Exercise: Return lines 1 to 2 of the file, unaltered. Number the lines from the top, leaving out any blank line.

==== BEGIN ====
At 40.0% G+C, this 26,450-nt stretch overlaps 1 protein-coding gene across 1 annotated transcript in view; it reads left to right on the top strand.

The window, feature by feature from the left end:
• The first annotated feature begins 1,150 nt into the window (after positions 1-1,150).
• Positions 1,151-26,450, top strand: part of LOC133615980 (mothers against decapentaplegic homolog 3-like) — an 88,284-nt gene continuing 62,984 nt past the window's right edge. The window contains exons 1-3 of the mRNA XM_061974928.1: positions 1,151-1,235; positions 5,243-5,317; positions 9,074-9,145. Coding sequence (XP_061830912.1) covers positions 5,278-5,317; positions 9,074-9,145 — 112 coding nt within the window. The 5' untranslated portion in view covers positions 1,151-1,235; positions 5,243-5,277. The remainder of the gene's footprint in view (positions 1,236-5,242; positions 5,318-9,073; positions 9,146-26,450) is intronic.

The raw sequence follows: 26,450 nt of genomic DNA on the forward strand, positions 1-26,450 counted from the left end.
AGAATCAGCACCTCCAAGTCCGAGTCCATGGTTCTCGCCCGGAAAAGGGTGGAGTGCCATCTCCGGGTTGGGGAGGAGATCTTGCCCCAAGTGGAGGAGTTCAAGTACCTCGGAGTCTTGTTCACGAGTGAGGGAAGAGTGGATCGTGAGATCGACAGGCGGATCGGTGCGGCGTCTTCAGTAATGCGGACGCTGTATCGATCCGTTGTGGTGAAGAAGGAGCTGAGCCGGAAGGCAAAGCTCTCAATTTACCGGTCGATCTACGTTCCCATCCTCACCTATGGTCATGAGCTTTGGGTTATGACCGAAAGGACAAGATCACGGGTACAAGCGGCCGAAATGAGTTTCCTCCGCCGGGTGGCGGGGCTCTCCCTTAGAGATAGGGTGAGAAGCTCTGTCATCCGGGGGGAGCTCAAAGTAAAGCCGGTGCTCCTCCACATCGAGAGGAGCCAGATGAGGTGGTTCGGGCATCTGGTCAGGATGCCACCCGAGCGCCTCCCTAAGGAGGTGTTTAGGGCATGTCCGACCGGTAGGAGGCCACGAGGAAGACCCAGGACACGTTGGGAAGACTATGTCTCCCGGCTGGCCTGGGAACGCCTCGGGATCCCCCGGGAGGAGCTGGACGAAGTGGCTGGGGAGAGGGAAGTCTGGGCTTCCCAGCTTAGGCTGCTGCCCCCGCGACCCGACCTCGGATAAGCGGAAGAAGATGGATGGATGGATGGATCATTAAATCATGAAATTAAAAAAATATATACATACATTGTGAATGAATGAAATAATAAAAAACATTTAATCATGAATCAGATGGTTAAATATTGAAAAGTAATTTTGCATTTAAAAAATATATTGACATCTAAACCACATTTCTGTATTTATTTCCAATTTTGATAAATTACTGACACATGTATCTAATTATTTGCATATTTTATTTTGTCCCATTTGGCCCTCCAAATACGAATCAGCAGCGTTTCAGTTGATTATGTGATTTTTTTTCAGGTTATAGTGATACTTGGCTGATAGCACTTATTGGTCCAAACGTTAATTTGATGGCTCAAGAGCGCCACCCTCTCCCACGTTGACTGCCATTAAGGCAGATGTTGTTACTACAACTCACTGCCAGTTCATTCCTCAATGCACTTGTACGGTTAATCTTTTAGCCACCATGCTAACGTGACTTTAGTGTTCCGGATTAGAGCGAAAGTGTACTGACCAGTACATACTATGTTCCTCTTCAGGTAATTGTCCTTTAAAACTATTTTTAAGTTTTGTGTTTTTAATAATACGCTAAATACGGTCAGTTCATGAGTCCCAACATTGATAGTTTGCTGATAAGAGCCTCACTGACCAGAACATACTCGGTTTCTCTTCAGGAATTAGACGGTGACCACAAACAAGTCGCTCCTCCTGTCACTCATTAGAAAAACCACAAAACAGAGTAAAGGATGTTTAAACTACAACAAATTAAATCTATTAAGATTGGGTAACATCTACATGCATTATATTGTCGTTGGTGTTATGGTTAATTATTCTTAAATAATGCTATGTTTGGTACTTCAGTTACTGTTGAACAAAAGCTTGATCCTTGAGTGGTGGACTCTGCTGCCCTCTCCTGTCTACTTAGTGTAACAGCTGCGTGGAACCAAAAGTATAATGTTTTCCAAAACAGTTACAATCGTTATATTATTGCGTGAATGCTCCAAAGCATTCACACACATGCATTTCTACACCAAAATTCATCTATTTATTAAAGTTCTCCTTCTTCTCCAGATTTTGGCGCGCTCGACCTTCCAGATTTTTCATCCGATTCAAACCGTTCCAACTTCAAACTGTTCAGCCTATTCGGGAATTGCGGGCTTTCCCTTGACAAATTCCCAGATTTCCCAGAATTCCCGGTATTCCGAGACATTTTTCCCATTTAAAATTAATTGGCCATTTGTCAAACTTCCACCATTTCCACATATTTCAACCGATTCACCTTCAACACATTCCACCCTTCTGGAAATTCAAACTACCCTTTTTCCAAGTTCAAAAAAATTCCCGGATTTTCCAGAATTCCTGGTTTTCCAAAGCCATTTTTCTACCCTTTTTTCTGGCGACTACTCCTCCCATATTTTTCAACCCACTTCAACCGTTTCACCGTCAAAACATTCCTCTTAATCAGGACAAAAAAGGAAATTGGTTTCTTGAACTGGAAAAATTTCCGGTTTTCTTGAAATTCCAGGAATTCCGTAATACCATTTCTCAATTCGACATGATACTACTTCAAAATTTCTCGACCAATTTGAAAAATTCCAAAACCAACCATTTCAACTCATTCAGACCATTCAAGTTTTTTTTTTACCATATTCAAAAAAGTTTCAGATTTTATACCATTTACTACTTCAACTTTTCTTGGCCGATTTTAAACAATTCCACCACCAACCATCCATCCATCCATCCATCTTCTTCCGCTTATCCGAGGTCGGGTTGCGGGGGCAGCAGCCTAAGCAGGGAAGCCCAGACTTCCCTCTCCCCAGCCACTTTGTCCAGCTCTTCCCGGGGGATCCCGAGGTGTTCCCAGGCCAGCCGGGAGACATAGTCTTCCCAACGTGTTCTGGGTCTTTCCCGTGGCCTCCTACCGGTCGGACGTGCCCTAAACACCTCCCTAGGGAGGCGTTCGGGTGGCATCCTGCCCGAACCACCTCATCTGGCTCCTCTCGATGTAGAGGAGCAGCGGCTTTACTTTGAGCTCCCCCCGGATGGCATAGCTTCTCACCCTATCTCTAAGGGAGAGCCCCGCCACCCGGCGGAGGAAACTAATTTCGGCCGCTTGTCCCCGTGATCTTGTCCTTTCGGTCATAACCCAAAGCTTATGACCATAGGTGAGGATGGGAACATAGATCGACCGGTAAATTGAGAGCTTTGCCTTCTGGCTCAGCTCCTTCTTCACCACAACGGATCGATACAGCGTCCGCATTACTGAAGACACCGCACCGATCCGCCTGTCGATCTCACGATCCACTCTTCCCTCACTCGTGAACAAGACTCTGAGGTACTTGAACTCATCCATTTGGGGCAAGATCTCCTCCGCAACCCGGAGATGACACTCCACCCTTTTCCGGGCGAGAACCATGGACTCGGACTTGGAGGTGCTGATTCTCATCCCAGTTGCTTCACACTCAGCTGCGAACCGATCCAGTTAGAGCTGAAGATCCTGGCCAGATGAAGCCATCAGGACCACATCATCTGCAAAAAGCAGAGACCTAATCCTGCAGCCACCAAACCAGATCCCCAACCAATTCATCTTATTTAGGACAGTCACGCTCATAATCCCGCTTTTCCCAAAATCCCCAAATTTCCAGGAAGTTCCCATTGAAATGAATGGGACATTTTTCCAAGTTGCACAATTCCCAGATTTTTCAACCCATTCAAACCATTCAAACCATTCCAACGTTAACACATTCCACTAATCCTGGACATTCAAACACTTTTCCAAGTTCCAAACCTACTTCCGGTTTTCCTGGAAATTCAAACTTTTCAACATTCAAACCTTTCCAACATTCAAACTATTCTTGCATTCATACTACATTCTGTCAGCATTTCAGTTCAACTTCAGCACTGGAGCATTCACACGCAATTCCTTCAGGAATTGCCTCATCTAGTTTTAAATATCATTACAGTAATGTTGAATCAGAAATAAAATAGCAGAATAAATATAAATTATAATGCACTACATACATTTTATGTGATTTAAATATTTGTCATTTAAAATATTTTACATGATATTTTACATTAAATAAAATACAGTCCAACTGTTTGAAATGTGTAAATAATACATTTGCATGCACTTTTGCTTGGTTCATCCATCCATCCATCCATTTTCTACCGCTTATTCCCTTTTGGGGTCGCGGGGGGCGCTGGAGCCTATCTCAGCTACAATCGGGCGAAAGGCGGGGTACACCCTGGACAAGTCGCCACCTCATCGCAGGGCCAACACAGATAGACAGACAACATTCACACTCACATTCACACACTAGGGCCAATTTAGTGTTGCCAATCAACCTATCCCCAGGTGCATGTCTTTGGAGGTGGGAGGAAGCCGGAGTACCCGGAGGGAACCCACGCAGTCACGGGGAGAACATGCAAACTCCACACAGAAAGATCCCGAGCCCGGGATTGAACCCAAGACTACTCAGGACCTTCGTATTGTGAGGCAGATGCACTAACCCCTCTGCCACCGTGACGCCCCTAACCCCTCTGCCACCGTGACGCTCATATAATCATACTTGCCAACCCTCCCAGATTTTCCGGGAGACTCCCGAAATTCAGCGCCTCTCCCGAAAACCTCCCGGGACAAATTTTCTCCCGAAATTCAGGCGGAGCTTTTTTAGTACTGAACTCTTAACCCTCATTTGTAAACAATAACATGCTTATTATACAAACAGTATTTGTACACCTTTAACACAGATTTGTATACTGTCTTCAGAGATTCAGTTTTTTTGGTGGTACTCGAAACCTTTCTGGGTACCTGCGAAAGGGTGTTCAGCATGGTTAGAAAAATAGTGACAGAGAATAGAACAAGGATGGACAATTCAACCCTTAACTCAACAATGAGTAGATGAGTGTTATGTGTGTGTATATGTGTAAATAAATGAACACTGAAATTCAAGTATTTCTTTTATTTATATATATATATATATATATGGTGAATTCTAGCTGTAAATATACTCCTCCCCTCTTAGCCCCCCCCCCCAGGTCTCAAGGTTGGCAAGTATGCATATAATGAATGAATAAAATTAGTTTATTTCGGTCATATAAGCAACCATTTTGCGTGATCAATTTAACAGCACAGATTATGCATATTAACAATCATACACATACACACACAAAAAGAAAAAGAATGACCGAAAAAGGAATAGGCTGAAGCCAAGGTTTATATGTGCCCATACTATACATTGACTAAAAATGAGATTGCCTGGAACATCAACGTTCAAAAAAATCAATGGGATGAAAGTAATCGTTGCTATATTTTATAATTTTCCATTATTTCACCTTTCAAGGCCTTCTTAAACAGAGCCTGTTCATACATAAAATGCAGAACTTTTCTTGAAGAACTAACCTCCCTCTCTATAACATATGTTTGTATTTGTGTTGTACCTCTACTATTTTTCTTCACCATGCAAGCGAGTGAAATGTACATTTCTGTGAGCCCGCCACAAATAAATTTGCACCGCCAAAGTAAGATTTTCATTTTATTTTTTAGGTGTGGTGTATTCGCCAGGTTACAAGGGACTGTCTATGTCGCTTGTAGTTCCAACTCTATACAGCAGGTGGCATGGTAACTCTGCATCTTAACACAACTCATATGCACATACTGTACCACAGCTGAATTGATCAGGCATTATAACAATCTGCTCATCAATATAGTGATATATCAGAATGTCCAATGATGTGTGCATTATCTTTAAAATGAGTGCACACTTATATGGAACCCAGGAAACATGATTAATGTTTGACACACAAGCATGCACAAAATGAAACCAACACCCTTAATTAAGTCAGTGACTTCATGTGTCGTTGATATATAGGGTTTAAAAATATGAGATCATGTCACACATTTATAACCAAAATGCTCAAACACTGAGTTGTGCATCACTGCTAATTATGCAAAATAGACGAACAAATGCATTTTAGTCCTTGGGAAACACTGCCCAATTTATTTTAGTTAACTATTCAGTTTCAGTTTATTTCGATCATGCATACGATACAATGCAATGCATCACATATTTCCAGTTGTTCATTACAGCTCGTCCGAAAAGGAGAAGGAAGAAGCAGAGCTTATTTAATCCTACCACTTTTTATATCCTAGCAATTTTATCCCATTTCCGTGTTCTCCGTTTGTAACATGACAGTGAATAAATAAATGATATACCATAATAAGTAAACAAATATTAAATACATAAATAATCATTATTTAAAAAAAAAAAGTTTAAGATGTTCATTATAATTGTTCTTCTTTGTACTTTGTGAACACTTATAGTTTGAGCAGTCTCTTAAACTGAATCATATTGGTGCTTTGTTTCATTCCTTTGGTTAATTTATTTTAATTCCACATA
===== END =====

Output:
At 40.0% G+C, this 26,450-nt stretch overlaps 1 protein-coding gene across 1 annotated transcript in view; it reads left to right on the top strand.

The window, feature by feature from the left end: